- Plan your visit
- What's on
Werribee Zoo reveals one-of-a-kind Snake Exploratorium
A vertical maze, scent trails, a sunbaking sand bed and heated swimming pool: it sounds like a luxury reptile resort, and for the Madagascar Ground Boas at Werribee Open Range Zoo, this is a reality.
The Zoo this week unveiled its one-of-a-kind Snake Exploratorium, a mobile terrarium-like enrichment space designed to provide the zoo’s six slithery sliders with a variety of sensory experiences that stimulate them both physically and mentally.
Basically, it’s brain training meets the gym for snakes. And they’re seriously loving it.
Separate from their enclosure, which is designed for long-term living, the space is an always-novel, ever-changing environment for the animals to explore for some extra enrichment.
For Learning Experiences Manager Kirsten Ryan, the journey from concept to creation has been a rewarding one. Ms Ryan, whose job is all about connecting people with wildlife, pitched the idea as part of Zoos Victoria’s Willy Wonka program – an initiative that encourages staff to invent novel and unique animal enrichments ideas. The Snake Exploratorium was kindly funded by The Cochrane Family.
“It’s so important for us to create dynamic environments for all our animals and this enrichment space is designed to provide that for our slithery reptiles,” Ms Ryan said.
Although Madagascar Ground Boas are big fans of laying around, it’s essential they are also given opportunities to use their minds and bodies in a variety of ways, like they would in the wild.
The Snake Exploratorium trades dumbbells and treadmills for a heated swimming pool, a variety of substrates to slither through (such as moss, peat and sand scattered on top of a heat mat for basking), and a vertical maze made from wooden pegs that allows the snakes to build some serious core strength.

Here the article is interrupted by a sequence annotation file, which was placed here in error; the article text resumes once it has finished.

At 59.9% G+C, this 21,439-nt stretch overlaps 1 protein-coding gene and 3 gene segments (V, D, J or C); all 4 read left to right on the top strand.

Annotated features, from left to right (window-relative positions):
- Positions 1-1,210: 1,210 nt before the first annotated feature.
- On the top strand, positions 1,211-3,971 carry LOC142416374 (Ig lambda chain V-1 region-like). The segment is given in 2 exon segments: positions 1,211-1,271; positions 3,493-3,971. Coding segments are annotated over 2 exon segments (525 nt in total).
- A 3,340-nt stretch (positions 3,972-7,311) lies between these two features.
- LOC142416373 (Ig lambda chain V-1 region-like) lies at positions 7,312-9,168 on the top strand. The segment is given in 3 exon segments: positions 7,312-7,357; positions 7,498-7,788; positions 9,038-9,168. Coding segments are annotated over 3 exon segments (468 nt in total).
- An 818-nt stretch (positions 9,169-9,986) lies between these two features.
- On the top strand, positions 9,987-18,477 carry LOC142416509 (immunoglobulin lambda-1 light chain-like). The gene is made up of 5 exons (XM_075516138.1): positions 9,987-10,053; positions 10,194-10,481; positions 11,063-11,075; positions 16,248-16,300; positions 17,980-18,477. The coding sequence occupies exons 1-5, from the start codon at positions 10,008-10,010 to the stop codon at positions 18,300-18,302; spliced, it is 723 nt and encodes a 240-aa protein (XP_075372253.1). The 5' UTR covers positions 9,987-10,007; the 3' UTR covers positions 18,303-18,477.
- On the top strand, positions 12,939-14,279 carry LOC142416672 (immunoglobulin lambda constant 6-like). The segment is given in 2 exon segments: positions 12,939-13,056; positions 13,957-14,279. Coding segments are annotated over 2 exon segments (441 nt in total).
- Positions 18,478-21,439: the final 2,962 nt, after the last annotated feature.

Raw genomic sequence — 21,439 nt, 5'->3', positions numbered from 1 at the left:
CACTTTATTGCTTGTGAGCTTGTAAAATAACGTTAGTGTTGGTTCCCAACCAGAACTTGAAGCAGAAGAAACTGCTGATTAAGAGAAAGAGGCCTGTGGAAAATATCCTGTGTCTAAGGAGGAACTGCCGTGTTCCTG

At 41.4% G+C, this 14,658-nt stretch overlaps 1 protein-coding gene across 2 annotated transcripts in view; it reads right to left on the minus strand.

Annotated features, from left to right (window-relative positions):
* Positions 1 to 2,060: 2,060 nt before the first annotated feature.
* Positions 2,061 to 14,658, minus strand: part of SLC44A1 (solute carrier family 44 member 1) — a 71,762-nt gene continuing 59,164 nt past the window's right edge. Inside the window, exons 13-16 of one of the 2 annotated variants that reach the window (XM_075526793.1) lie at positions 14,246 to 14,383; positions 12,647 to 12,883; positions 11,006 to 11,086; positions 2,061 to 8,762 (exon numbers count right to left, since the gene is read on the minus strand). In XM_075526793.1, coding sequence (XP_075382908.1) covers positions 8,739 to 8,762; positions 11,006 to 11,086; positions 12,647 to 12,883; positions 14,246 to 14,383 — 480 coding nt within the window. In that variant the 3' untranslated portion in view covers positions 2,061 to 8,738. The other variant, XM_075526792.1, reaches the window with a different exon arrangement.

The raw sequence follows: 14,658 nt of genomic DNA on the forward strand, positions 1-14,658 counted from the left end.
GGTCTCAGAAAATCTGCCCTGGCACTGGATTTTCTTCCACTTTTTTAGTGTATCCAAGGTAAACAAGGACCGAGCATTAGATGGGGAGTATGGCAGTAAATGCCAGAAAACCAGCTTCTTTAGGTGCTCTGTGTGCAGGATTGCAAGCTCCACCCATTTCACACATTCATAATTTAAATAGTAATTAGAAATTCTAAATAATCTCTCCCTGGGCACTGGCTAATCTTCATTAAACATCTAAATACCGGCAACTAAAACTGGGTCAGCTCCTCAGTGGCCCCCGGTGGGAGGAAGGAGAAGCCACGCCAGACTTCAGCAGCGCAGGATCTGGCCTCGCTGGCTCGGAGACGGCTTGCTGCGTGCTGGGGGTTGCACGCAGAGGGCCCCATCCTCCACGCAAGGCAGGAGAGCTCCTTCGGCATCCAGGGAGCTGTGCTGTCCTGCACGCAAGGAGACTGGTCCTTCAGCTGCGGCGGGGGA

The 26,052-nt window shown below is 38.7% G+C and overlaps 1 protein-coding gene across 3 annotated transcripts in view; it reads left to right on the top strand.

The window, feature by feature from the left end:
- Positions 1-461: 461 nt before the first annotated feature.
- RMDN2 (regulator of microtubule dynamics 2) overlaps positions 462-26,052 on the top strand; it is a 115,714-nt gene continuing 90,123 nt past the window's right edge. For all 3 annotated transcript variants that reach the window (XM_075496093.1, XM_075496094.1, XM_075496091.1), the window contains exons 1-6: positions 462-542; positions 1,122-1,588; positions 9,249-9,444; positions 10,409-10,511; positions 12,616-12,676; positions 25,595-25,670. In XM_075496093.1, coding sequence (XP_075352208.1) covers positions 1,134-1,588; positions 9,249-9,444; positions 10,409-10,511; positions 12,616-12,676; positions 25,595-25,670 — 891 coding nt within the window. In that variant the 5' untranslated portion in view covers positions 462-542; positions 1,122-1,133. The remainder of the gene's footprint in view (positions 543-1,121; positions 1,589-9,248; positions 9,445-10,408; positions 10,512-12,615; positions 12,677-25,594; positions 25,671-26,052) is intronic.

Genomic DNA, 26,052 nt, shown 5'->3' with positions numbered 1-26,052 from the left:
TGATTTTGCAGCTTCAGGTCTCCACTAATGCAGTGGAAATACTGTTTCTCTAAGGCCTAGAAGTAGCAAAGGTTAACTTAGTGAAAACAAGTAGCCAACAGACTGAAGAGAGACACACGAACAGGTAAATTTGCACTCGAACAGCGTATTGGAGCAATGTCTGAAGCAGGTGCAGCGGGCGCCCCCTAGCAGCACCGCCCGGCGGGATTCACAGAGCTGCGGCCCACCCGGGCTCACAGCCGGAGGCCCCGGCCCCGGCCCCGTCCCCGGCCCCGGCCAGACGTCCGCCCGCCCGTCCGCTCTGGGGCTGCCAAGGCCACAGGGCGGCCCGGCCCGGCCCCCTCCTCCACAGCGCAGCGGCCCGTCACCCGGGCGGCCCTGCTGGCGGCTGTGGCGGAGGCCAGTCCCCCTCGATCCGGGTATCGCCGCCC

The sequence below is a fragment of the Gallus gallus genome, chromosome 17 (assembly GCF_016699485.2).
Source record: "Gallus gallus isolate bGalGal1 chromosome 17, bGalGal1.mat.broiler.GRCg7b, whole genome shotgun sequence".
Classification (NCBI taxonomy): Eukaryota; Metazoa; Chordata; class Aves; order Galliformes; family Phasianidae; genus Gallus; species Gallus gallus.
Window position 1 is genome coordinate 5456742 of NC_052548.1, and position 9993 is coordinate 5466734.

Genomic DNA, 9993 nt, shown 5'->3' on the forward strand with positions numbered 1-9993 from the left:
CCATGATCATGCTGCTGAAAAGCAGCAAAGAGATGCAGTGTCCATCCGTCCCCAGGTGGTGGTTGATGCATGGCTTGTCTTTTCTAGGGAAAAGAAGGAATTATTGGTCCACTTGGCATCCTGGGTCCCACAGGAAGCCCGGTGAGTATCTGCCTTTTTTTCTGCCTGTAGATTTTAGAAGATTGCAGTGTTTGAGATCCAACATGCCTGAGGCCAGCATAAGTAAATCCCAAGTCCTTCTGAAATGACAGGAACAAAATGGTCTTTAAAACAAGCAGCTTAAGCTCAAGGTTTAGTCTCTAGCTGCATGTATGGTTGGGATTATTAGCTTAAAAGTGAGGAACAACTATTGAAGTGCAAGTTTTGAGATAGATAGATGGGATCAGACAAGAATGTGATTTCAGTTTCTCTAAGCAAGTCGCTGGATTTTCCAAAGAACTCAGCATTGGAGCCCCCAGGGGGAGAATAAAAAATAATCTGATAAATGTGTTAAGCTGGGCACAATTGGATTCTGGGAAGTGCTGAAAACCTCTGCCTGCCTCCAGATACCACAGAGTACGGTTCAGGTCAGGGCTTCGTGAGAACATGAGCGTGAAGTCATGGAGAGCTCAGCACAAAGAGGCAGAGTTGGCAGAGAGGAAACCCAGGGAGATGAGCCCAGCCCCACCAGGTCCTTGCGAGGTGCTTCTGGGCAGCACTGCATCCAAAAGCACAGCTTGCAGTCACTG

“Maintaining muscle tone is important for the health of our snakes,” Ms Ryan said. “Preserving good muscle tone is essential to keeping our boas healthy, including assisting the digestion process.”
And for the mental enrichment? Enter the scent trail - the smell of rats and a variety of flora, including Eucalyptus, is spread throughout the enrichment space and act as a reptile treasure hunt, encouraging the snakes to move through the wide variety of obstacles and terrains as they taste and smell the curious scent.
Another important design feature is the ability for snake keepers to regularly renovate the enclosure by redoing the substrates, proving that change is just as good as a holiday when it comes to snake welfare.
“The ultimate art of good reptile keeping is creating micro habitats within the snakes’ environment to provide choice,” Ms Ryan said. “To be able to offer them a variety of substrates, water elements and various ‘furniture’ within their environment is really exciting.”
The Snake Exploratorium is entirely mobile, allowing the enrichment space to be set up in different locations at Werribee Open Range Zoo when in use. Glass walls give the added benefit of plenty of natural light while providing visitors lucky enough to spot it a front row seat to the snakes.
“Given the variety of environments we’re providing the boas, we should be able to show visitors a range of behaviors including basking, climbing, swimming and hunting when the Exploratorium is on display,” Ms Ryan said. “It’s a great opportunity for visitors to observe the different personalities of the snakes and watch them move and explore like they do in the wild.”
And with a combination of a cooling/heating system, heat mats and heat lamps, the boas enjoy the perfect temperature all-year-round.
Spot the Exploratorium over the news few months as it begins to snake its way around Werribee Open Range Zoo.